By George Obst, Certified SCORE Mentor
If you think about buying a business or selling your business you need to arrive at a fair market value. This can be a very complex process and this article touches on a few of the factors in business valuations. In concept, it is similar to selling a house. You arrive at a fair valuation by looking at recent sales of similar homes in the neighborhood, the condition of the home, and the housing market in general.
So, what is a business worth?
Business valuations take into account these factors and many others. Although it is important to note that it is much more complex than valuing a home, it is not an exact science. If you are buying a business you will want the fair market value to be low. If you are selling your business you will want the fair market value as high as possible.
There are many valuation variables but the most important in determining the value of a business are the following:
- Sales. Not only sales at a given point in time, say the past year, but the sales trend. Are they growing or are they going down?
- Cash flow. You’ve heard the expression, ”cash is king”. The net cash flow is the revenue generated minus expenses and is key to determining value. Cash flow and profits are closely related but differ in that profits take into consideration non- cash items such as depreciation. The trend in cash flow and profits over the last two or three years are very important factors in determining value. Debt influences this cash flow analysis and, in general, may mean that the valuation will be reduced.
Other factors that are important to value include items such as:
- Equipment (age and condition)
- Competitive position in the marketplace
- Facility condition and lease terms
- Patents owned,
- Strengths of management and staff (if any)
- Internal systems (controls and procedures)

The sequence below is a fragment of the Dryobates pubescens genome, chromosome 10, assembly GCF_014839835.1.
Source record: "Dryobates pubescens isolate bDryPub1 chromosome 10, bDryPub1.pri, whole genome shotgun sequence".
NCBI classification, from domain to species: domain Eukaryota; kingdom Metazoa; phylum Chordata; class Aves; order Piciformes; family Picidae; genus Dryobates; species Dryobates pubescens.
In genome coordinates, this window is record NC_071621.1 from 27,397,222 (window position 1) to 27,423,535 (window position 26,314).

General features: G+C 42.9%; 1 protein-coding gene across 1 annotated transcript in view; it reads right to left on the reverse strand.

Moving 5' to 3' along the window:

- marketing programs
- and the best “guestimate” about the future sales and cash flow. ..
An intensive, close examination of the past, present, and future of the business are key to determining value. The past and present, as far as the numbers are concerned, are fact. The future is a value judgment and as such is subjective.
It can be stated that the value of a business, i.e. what is being bought and sold, is primarily a judgment of the business’ future income.
Many businesses may sell for a multiple of the last two or three years average cash flow. Some business’ may sell for a multiple of annual sales or a combination of sales and cash flow (profits).
Keep in mind that when you look at cash flow, you should not include the salary the owner draws out of the business. If it represents the appropriate salary for someone performing that job, it is normal operating expense. Any excess paid to the owner above the going rate may be added to the cash flow calculation. However, if the owner draws out less than the going rate for that job, there should be a reduction in the cash flow calculation because the buyer may have to pay more to hire someone to do that job.
There can be significant differences in valuing business’ in one industry vs. another. Some industries are considered “sexier” than others and may have a higher valuation. Thus, research into recent sales of like business’ should be part of the process. Of course, even within the same industry, business’ can be quite different. As a minimum, recent sales will contribute some idea how the market values the industry.
In the final analysis, a business is worth what an enthusiastic buyer is willing to pay and what a motivated seller is willing to accept.
Whether you are buying or selling you will need to consult with professional advisors such as accountants, bankers, attorneys and professional appraisers. They are most important in the evaluation process of an existing business.
Of course, SCORE has professional mentors who can walk you through the process (at no cost to you). They are not a replacement for your accountant or appraiser, but they are a professional unbiased resource. Call 602 745-7250 or click here to make an appointment with a SCORE mentor.